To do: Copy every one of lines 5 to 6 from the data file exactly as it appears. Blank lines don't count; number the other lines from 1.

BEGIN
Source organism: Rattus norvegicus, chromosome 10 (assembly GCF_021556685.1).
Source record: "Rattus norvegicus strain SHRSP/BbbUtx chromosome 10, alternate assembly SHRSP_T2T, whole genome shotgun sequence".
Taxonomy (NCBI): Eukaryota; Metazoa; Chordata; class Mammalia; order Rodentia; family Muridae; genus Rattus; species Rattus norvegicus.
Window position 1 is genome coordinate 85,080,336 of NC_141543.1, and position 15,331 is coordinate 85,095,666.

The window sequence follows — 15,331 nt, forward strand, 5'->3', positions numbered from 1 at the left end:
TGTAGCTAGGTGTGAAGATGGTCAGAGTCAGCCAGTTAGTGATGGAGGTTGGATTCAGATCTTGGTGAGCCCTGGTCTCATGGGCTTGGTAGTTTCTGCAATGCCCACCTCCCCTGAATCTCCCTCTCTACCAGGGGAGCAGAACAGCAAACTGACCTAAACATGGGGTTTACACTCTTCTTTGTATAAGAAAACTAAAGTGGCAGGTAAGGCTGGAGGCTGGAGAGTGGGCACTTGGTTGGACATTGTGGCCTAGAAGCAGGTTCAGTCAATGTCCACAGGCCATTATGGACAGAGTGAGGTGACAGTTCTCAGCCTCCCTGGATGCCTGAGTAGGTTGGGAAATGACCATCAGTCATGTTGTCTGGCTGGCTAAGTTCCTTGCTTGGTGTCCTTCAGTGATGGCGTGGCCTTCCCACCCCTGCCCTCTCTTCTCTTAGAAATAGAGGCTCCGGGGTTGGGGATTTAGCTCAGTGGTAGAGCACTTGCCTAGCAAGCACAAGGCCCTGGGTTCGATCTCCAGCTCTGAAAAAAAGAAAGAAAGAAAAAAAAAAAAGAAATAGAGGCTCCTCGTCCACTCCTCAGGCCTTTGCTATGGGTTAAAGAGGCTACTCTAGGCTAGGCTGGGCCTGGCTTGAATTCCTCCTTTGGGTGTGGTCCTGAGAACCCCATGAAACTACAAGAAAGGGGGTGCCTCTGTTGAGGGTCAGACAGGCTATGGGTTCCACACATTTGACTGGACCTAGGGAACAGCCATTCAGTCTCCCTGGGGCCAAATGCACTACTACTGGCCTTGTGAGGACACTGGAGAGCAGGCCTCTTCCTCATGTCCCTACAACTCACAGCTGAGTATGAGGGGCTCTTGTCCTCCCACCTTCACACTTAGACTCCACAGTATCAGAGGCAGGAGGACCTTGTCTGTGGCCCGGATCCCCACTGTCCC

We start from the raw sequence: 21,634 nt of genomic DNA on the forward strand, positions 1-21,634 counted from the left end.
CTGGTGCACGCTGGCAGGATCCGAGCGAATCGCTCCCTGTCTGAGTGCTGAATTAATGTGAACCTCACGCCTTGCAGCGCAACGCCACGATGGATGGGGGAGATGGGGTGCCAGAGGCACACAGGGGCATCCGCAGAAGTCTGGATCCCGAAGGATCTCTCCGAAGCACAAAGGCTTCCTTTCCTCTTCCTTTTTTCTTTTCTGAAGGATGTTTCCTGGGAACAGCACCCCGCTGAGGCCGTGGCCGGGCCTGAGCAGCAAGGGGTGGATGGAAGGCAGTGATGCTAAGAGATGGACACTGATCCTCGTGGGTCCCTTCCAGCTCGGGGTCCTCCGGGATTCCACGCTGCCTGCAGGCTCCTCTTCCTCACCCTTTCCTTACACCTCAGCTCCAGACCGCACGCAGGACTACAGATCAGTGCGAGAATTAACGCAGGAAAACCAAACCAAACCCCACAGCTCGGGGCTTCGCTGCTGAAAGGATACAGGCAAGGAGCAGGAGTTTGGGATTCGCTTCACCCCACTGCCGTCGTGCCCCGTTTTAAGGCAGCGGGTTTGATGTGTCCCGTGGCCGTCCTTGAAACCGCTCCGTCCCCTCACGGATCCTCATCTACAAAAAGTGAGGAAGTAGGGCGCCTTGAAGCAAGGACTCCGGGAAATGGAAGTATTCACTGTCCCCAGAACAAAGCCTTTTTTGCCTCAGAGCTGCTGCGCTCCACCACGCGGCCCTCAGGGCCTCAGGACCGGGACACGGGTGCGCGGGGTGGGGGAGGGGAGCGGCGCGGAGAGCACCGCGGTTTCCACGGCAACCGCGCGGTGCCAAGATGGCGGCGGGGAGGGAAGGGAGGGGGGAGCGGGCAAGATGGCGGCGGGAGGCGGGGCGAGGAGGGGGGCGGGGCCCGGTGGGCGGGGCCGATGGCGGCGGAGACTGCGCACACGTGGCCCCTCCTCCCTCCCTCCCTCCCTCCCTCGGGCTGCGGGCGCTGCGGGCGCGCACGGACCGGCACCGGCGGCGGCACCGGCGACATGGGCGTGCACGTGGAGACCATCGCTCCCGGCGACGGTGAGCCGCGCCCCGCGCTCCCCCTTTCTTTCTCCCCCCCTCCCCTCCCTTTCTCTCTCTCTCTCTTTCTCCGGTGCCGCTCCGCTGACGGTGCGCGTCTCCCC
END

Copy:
The window sequence follows — 15,331 nt, forward strand, 5'->3', positions numbered from 1 at the left end:
TGTAGCTAGGTGTGAAGATGGTCAGAGTCAGCCAGTTAGTGATGGAGGTTGGATTCAGATCTTGGTGAGCCCTGGTCTCATGGGCTTGGTAGTTTCTGCAATGCCCACCTCCCCTGAATCTCCCTCTCTACCAGGGGAGCAGAACAGCAAACTGACCTAAACATGGGGTTTACACTCTTCTTTGTATAAGAAAACTAAAGTGGCAGGTAAGGCTGGAGGCTGGAGAGTGGGCACTTGGTTGGACATTGTGGCCTAGAAGCAGGTTCAGTCAATGTCCACAGGCCATTATGGACAGAGTGAGGTGACAGTTCTCAGCCTCCCTGGATGCCTGAGTAGGTTGGGAAATGACCATCAGTCATGTTGTCTGGCTGGCTAAGTTCCTTGCTTGGTGTCCTTCAGTGATGGCGTGGCCTTCCCACCCCTGCCCTCTCTTCTCTTAGAAATAGAGGCTCCGGGGTTGGGGATTTAGCTCAGTGGTAGAGCACTTGCCTAGCAAGCACAAGGCCCTGGGTTCGATCTCCAGCTCTGAAAAAAAGAAAGAAAGAAAAAAAAAAAAGAAATAGAGGCTCCTCGTCCACTCCTCAGGCCTTTGCTATGGGTTAAAGAGGCTACTCTAGGCTAGGCTGGGCCTGGCTTGAATTCCTCCTTTGGGTGTGGTCCTGAGAACCCCATGAAACTACAAGAAAGGGGGTGCCTCTGTTGAGGGTCAGACAGGCTATGGGTTCCACACATTTGACTGGACCTAGGGAACAGCCATTCAGTCTCCCTGGGGCCAAATGCACTACTACTGGCCTTGTGAGGACACTGGAGAGCAGGCCTCTTCCTCATGTCCCTACAACTCACAGCTGAGTATGAGGGGCTCTTGTCCTCCCACCTTCACACTTAGACTCCACAGTATCAGAGGCAGGAGGACCTTGTCTGTGGCCCGGATCCCCACTGTCCC